“Our Love is Here to Stay”: Language, Gender, Brotherly Love, and Sexual Politics
“ Love is Here to Stay” has been a celebrated jazz standard for more than six decades, and it is most often treated as a straightforward love ballad. However, the lack of gendered language in its lyrics opens up the possibility for alternative interpretations, as well as creative and political performances.
By Megan Hill, Ph.D.
The presence of gendered language (he/she/him/her, man/woman, etc.) in song lyrics provides the opportunity for people concerned with gender and sexuality politics to perform the song in order to make political statements, regardless of whether or not the song’s composer and/or lyricist had such politics in mind. When it was written in 1937, the Gershwin brothers’ song “Love is Here to Stay” was certainly not intended to have any political connotations. In fact, it initially did not attract much attention at all, since it was given quite cursory treatment in the film, The Goldwyn Follies (1938), for which it was composed. It was sung by Kenny Baker, on stage in the film as a crooner character, but his performance was partially obscured by other characters’ dialogue. The song did eventually reach the status of jazz standard after it was performed by Gene Kelly in An American in Paris (1951) (Gioia 2012, 324-5). In that film, Kelly, playing the titular American, sings it to his love interest, a French perfume saleswoman, played by Leslie Caron.
Paired with its danceable, expressive melody, the lyrics of “Love is Here to Stay” are usually assumed to refer to a romantic relationship:
The more I read the papers
The less I comprehend
The world with all its capers
And how it all will end.
Nothing seems to be lasting.
But that isn’t our affair,
We’ve got something permanent,
I mean in the way we care.
It’s very clear
Our love is here to stay,
Not for a year
But ever and a day.
The radio and the telephone and the movies that we know
May just be passing fancies,
And in time may go.
But, oh my dear,
Our love is here to stay,
Together we’re going a long, long way.
In time the Rockies may crumble, Gibraltar may tumble,
They’re only made of clay,
But our love is here to stay.
Certainly, when the song is used in Hollywood films (The Goldwyn Follies , An American in Paris , Lady Sings the Blues , Manhattan , When Harry Met Sally , Forget Paris ), it is virtually always in service of heterosexual romantic storylines. However, the words are also ambiguous enough that the love that is here to stay can be read as the brotherly love, an interpretation made all the more poignant by the fact that, according to Ira, the song was the last one George penned before he died. With its lack of gendered pronouns (he/she, him/her) or any explicit reference to romantic love, it can be read, as singer Michael Feinstein notes, “as an eloquent memorial to the brothers and their life and work together” (Feinstein 2012, 333).
The lack of gendered pronouns and other signifiers has also meant that male and female singers have been able to sing the song as a love ballad without making lyrical alterations or any significant political statement. This is in notable contrast to several of the Gershwin brothers’ other ballads, which have either been revised when sung by a singer of the opposite gender (for instance, Ira wrote slightly altered lyrics for “The Man I Love,” which became “The Girl I Love”), or have otherwise taken on queer overtones. Gershwin tunes are used with marked frequency in this way by gay men to be overtly political, singing, for instance, “The Man I Love” or “I Got Rhythm” with their original gendered language intact. “Love is Here to Stay,” with its absence of such language, has been a popular and straightforward repertoire choice for male and female singers over the decades, including Nat King Cole, Frank Sinatra, Joni James, Dinah Washington, Ella Fitzgerald (both as a solo, and as a duet with Louis Armstrong), Doris Day, Billie Holiday, Andy Williams, Ray Charles, Diana Ross, Rosemary Clooney, Harry Connick, Jr., Smokey Robinson, Barry Manilow, and Eric Clapton, among many others.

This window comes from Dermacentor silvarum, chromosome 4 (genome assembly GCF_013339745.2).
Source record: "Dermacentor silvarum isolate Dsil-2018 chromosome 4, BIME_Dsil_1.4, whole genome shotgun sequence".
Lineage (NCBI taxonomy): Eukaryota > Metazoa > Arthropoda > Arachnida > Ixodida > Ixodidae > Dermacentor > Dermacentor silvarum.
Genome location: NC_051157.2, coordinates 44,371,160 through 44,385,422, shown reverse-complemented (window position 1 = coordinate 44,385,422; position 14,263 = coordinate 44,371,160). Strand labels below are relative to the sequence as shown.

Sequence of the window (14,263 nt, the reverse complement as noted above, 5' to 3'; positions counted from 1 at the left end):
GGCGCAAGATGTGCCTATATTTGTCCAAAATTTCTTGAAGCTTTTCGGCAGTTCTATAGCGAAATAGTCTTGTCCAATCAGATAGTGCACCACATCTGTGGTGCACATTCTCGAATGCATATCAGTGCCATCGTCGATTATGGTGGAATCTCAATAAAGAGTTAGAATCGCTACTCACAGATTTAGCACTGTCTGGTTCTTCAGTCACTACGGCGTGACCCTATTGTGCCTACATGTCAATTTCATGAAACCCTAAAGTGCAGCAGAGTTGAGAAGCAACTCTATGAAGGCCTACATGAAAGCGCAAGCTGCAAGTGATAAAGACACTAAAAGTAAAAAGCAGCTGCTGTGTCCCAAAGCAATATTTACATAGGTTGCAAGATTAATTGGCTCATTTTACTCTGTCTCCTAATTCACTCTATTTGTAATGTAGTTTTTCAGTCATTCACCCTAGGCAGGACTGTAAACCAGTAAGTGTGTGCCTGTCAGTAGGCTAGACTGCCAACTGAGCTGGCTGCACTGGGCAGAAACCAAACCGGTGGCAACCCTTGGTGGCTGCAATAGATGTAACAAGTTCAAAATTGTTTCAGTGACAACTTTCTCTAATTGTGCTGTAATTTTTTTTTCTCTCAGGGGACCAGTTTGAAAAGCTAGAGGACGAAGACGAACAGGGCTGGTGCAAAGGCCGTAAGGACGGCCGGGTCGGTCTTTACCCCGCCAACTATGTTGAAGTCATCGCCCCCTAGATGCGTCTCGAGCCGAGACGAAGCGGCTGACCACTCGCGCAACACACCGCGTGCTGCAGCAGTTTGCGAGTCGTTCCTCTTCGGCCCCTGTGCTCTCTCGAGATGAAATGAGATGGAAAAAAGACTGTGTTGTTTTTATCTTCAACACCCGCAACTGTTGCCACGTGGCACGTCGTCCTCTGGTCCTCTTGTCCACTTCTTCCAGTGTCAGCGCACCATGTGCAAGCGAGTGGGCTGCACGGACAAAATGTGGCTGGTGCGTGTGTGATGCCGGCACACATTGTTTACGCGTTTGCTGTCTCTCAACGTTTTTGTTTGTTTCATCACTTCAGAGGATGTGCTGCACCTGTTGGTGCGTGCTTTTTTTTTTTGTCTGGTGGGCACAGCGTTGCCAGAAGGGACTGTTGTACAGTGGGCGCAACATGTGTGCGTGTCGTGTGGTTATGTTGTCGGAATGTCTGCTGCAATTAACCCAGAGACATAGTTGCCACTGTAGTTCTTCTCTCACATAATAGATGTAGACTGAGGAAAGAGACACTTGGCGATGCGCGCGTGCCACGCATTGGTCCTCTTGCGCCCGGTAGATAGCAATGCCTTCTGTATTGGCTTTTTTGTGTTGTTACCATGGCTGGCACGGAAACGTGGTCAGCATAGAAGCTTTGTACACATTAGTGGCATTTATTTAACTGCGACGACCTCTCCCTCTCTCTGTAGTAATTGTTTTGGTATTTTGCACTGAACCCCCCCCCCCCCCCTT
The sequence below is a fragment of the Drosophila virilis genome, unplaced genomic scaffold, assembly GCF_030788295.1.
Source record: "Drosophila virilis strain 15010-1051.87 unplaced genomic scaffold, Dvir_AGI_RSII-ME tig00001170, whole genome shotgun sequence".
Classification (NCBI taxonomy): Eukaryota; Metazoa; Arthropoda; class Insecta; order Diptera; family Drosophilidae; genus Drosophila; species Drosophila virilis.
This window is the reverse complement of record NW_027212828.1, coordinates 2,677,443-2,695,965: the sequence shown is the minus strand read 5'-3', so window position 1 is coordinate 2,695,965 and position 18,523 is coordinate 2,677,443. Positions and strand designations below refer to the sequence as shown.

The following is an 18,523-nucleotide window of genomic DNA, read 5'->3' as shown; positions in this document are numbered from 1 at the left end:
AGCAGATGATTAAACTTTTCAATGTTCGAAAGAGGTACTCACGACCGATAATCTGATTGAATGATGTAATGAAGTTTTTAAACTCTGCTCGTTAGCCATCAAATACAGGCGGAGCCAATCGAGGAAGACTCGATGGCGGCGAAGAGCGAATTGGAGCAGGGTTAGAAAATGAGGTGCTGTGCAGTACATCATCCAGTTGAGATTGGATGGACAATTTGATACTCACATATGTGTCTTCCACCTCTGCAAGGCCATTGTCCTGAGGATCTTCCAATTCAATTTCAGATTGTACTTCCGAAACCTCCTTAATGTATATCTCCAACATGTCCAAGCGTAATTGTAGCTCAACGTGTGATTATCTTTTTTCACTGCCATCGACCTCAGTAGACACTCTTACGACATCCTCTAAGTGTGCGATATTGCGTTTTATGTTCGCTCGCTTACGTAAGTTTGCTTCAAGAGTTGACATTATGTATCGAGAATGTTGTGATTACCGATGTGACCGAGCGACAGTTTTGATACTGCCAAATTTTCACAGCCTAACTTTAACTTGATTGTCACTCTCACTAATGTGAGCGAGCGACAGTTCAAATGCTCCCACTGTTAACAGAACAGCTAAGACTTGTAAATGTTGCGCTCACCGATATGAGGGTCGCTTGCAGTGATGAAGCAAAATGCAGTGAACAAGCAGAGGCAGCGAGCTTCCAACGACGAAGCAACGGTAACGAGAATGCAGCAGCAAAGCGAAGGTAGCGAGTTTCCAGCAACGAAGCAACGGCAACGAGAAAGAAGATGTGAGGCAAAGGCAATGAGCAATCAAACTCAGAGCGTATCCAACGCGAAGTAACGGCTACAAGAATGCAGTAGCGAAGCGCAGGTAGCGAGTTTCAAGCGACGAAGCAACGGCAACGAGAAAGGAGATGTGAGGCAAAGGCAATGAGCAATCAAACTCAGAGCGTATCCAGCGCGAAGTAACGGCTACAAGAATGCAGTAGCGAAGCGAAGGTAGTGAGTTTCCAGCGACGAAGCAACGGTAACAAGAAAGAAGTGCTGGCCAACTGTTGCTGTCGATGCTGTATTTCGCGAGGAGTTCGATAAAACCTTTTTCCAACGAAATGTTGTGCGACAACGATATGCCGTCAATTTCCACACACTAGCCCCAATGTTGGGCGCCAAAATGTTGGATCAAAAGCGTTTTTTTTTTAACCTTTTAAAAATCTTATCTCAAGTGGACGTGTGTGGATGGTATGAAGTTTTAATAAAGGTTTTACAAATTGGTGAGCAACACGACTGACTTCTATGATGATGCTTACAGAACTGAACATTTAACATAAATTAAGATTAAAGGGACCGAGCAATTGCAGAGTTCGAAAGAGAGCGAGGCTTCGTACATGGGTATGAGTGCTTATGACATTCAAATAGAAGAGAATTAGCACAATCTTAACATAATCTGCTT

The interpretive flexibility that the lyrics afford, while a way of avoiding political statements for some, can nevertheless be a vehicle for such statements by others. The Boston Gay Men’s Chorus saw such potential when putting together their Gershwin tribute album in 2012. In that context, “Love is Here to Stay” became a powerful expression of gay pride, earning its spot as the concluding track, and providing the title of the album as a whole, Here to Stay: The Music of George Gershwin.
Gioia, Ted. The Jazz Standards: A Guide to the Repertoire. New York: Oxford University Press, 2012.
Feinstein, Michael. The Gershwins and Me: A Personal History in Twelve Songs. New York: Simon & Schuster, 2012.
Miller, D. A. Place for Us: Essay on the Broadway Musical. Cambridge: Harvard University Press, 1998.
Megan Hill is an ethnomusicologist specializing in the music of Japan, with a secondary specialization in American popular music. She currently serves as the Managing Editor for the Rachel Barton Pine Foundation’s “Music by Black Composers” initiative, and as an Adjunct Professor of Musicology at the University of Toledo. She earned her Ph.D. in ethnomusicology from the University of Michigan in 2016, and her research interests include urban soundscapes; contemporary musical practice in East and Southeast Asia; and music, gender, and sexuality. She formerly served as an editorial assistant at the Gershwin Initiative.